Bidding manager 208 includes logic to negotiate values for negotiable terms relative to a native ad opportunity. Bidding manager 208 includes logic to analyze product information, ad correlation information, insertion information, viewership information, and/or transactional information, to determine values for the ad bidding parameters. The values of the ad bidding parameters may have preset ranges or may have pre-configured values based on the analysis of the information and circumstances surrounding the native ad opportunity. Bidding manager 208 may transmit an offer message that carries ad bidding parameters and their values, along with other information (e.g., viewership information, etc.) to the ad partner's bidding manager 208. In response to receiving the offer message, the ad partner's bidding manager 208 analyzes the offer message, may accept the offer, propose a counter-offer, and so forth. The bidding process may include an exchange of two or more messages, which may result in an acceptance or a rejection of the native ad opportunity. By way of example, bidding manager 208 may request $20 per click-through for fewer than 10,000 click-throughs. According to another example, bidding manager 208 may request $10,000 to present the native ad for a program with a viewership history of over 50,000 viewers. According to another example, bidding manager 208 may not accept less than $20 per view for programs with current viewership of 50,000.

As previously mentioned, the bidding between bidding managers 208 may take place in real-time or near real-time in order preserve the timely delivery of programs and avoid or minimize delay that would negatively impact the program service, particularly when programs are live or linear. Alternatively, the bidding between bidding managers 208 may not be subject to such time constraints. When bidding results in an agreement between the parties, bidding manager 208 communicates to ad service device 113 (e.g., native ad inserter 204) to insert the native ad information associated with the native ad opportunity in accordance with the agreed upon terms. Alternatively, when bidding does not result in an agreement, bidding manager 208 communicates to ad service device 113 (e.g., native ad opportunity inspector 202) to discard the native ad opportunity since no agreement was reached.

When the native ad and the program are delivered to users, the program service provider may accumulate data pertaining to user impressions, click-throughs, etc., using various network devices (not illustrated in FIG. 1). Revenue generation can be audited by using a universal application programming interface (API) for a storefront. According to other scenarios, bidding situations may arise. For example, assume that a program included a native ad opportunity that was missed by the native ad system. Subsequent to the delivery of the program to users, the ad partner identifies the native ad opportunity and contacts the program service provider. Assume that the program service provider has stored the program for on-demand viewing by users. According to this example, ad service device 113 and ad bidding device 114 may perform similar tasks, as described above, to identify the native ad opportunity, negotiate ad bidding parameters, insert a native ad, etc. According to an exemplary implementation, a network device of the ad partner may communicate with ad service device 113 to initiate this process. For example, the network device may transmit a request that carries a program identifier, a timeslot during which the native ad opportunity exists, an ad partner identifier, a product identifier, etc. Other parameters may impact the bidding process, such as the lifetime of the program (e.g., duration of program availability to users as an on-demand program), actual viewership information since the program has already been delivered to users, etc.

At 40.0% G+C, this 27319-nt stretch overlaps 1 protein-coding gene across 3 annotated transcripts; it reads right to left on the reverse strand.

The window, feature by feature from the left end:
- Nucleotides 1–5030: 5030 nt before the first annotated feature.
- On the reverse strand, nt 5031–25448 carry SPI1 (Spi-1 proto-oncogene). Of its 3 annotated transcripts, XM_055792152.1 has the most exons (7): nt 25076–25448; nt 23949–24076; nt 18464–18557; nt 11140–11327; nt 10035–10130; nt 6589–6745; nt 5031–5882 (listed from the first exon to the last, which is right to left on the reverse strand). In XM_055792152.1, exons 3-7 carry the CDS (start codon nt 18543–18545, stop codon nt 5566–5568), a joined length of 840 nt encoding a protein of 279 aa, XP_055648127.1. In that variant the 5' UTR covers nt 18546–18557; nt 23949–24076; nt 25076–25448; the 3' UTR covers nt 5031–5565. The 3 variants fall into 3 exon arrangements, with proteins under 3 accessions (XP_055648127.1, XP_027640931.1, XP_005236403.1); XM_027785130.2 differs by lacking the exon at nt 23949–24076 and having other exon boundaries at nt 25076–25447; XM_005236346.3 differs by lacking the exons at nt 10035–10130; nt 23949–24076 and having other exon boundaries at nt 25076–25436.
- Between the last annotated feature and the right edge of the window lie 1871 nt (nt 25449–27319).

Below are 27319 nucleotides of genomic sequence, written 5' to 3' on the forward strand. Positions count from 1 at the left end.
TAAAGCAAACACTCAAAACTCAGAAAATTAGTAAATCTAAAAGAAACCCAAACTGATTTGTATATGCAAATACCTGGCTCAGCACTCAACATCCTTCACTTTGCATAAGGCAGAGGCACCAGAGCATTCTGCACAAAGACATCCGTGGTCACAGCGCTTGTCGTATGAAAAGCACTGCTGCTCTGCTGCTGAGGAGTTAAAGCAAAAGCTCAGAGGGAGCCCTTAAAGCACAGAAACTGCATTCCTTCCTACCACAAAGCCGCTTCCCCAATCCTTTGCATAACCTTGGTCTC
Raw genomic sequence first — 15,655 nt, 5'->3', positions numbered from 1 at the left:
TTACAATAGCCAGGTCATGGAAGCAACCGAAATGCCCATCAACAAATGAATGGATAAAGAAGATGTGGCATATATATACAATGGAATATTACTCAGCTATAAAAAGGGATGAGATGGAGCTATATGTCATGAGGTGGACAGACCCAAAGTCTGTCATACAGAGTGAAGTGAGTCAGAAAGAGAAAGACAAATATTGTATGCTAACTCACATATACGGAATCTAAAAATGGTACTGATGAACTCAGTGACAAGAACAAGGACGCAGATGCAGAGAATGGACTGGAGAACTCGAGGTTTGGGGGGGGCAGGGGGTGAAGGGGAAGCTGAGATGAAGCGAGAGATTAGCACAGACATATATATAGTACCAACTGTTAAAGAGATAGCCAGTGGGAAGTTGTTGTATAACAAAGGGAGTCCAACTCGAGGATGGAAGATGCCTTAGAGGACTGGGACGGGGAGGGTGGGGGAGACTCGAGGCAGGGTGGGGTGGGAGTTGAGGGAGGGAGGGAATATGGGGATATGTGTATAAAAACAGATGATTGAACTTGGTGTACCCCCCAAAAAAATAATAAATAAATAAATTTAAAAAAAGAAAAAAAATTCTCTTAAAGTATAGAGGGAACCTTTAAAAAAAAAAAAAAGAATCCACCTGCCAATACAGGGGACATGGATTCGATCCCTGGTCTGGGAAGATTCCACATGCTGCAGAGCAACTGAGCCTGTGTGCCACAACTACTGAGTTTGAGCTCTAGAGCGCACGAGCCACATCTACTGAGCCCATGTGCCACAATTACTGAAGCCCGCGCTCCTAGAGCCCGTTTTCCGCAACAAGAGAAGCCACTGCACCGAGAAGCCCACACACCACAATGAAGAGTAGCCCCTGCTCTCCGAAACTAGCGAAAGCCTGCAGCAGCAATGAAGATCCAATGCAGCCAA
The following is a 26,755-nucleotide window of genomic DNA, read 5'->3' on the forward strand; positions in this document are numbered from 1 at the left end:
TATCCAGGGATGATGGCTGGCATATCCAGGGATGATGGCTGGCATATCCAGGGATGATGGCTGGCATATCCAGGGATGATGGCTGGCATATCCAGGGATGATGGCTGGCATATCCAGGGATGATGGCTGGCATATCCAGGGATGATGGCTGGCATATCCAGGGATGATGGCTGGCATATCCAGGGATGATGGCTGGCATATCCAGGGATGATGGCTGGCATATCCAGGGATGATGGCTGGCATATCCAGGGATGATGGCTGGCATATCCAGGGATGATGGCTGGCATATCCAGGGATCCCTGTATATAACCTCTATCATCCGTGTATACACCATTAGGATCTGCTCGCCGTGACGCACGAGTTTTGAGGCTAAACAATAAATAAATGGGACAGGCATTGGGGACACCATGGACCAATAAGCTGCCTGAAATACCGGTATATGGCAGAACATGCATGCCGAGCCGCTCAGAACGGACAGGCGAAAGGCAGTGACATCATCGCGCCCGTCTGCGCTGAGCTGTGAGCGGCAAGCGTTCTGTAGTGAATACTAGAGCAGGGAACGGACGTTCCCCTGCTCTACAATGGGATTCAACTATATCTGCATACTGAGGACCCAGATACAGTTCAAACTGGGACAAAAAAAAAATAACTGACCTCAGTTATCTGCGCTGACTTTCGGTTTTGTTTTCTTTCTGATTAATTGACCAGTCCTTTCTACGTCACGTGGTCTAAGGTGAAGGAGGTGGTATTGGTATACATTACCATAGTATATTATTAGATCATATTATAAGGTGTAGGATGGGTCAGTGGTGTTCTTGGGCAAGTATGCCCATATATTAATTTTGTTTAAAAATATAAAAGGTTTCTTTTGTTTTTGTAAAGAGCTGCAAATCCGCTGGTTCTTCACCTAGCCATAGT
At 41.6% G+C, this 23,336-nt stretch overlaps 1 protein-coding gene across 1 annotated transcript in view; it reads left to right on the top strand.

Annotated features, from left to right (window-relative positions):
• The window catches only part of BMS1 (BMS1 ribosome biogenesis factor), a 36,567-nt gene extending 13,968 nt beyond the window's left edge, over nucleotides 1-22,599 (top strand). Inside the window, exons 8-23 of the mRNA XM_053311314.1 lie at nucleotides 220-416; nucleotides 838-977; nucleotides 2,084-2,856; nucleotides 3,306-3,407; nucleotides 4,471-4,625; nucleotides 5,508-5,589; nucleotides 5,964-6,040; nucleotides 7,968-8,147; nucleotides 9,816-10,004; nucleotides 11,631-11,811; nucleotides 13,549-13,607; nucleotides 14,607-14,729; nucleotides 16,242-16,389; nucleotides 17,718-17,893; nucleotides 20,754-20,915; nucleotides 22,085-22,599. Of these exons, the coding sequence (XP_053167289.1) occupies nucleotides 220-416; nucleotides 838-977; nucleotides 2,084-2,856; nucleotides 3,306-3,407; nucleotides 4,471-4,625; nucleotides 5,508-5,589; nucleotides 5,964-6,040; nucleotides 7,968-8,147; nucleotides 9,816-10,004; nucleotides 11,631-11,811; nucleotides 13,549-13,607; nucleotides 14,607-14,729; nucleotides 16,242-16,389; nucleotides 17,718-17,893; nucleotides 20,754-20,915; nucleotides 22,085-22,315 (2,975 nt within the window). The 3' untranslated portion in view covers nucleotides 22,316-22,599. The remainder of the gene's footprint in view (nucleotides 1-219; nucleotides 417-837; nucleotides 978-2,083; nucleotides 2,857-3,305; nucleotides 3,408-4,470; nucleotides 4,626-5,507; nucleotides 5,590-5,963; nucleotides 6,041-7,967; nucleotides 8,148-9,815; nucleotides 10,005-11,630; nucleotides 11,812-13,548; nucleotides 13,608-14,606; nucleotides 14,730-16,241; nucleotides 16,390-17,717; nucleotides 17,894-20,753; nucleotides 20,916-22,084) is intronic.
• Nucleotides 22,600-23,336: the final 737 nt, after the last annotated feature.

Referring to FIG. 1, access network 115 includes one or multiple networks of one or multiple types. For example, access network 115 may be implemented to include a terrestrial network, a satellite network, a wired network, and/or a wireless network. According to an exemplary implementation, access network 115 includes a radio access network (RAN). The RAN may be a 3rd Generation (3G) RAN, a 3.5G RAN, a Fourth Generation (4G) RAN, a 4.5G RAN, a future generation wireless network architecture, etc. Depending on the implementation, access network 115 may include various network elements, such as a base station (BS), a Node B, an evolved Node B (eNB), a BS controller, a radio network controller (RNC), a femto device, a pico device, a home eNB, a relay node, a wireless access point, or other type of wireless node that provides wireless access. Access network 115 may include a wired network. For example, access network 115 may include an optical network or a cable network that includes various network devices, such as optical network termination (ONT) devices, pedestals, routers, switches, customer premises equipment, and so forth. Although not illustrated, access network 115 may be connected to a core network. For example, the core network includes a complimentary network pertaining to the one or multiple RANs described above. For example, the core network may include the core part of an LTE network, an LTE-A network, etc. Depending on the implementation, the core network may include various network elements, such as a gateway, a support node, a serving node, a router, a switch, a bridge, as well other network elements pertaining to various network-related functions, such as billing, security, authentication and authorization, network polices, subscriber profiles, etc.